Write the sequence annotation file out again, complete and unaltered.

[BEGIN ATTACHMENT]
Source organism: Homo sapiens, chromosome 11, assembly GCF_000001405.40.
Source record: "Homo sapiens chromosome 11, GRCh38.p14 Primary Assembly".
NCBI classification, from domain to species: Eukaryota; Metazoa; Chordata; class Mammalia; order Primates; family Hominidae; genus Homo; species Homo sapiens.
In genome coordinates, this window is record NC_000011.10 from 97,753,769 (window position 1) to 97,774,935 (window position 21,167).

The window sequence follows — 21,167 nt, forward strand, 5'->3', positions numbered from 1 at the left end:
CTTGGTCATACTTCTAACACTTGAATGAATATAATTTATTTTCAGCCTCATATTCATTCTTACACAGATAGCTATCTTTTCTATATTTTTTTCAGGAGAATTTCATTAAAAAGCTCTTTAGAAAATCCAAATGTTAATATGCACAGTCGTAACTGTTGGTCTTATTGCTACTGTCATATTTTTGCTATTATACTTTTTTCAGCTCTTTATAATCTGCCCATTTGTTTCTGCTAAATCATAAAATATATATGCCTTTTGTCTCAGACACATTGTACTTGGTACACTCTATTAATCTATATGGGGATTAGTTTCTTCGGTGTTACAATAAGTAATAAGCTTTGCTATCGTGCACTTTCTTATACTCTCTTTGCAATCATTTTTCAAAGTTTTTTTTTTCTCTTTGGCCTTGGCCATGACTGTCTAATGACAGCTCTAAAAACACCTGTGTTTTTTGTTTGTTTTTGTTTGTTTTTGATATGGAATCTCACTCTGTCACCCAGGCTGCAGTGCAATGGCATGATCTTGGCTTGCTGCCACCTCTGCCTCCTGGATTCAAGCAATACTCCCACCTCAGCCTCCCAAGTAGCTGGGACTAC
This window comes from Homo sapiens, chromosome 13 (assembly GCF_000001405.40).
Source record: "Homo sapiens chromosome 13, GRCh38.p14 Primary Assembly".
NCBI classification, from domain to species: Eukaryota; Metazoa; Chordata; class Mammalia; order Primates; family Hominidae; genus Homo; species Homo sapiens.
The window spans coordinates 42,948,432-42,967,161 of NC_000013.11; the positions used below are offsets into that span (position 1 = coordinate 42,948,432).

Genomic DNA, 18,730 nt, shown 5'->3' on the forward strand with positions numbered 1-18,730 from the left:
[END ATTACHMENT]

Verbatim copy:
Source organism: Homo sapiens, chromosome 11, assembly GCF_000001405.40.
Source record: "Homo sapiens chromosome 11, GRCh38.p14 Primary Assembly".
NCBI classification, from domain to species: Eukaryota; Metazoa; Chordata; class Mammalia; order Primates; family Hominidae; genus Homo; species Homo sapiens.
In genome coordinates, this window is record NC_000011.10 from 97,753,769 (window position 1) to 97,774,935 (window position 21,167).

The window sequence follows — 21,167 nt, forward strand, 5'->3', positions numbered from 1 at the left end:
CTTGGTCATACTTCTAACACTTGAATGAATATAATTTATTTTCAGCCTCATATTCATTCTTACACAGATAGCTATCTTTTCTATATTTTTTTCAGGAGAATTTCATTAAAAAGCTCTTTAGAAAATCCAAATGTTAATATGCACAGTCGTAACTGTTGGTCTTATTGCTACTGTCATATTTTTGCTATTATACTTTTTTCAGCTCTTTATAATCTGCCCATTTGTTTCTGCTAAATCATAAAATATATATGCCTTTTGTCTCAGACACATTGTACTTGGTACACTCTATTAATCTATATGGGGATTAGTTTCTTCGGTGTTACAATAAGTAATAAGCTTTGCTATCGTGCACTTTCTTATACTCTCTTTGCAATCATTTTTCAAAGTTTTTTTTTTCTCTTTGGCCTTGGCCATGACTGTCTAATGACAGCTCTAAAAACACCTGTGTTTTTTGTTTGTTTTTGTTTGTTTTTGATATGGAATCTCACTCTGTCACCCAGGCTGCAGTGCAATGGCATGATCTTGGCTTGCTGCCACCTCTGCCTCCTGGATTCAAGCAATACTCCCACCTCAGCCTCCCAAGTAGCTGGGACTAC
This window comes from Homo sapiens, chromosome 13 (assembly GCF_000001405.40).
Source record: "Homo sapiens chromosome 13, GRCh38.p14 Primary Assembly".
NCBI classification, from domain to species: Eukaryota; Metazoa; Chordata; class Mammalia; order Primates; family Hominidae; genus Homo; species Homo sapiens.
The window spans coordinates 42,948,432-42,967,161 of NC_000013.11; the positions used below are offsets into that span (position 1 = coordinate 42,948,432).

Genomic DNA, 18,730 nt, shown 5'->3' on the forward strand with positions numbered 1-18,730 from the left: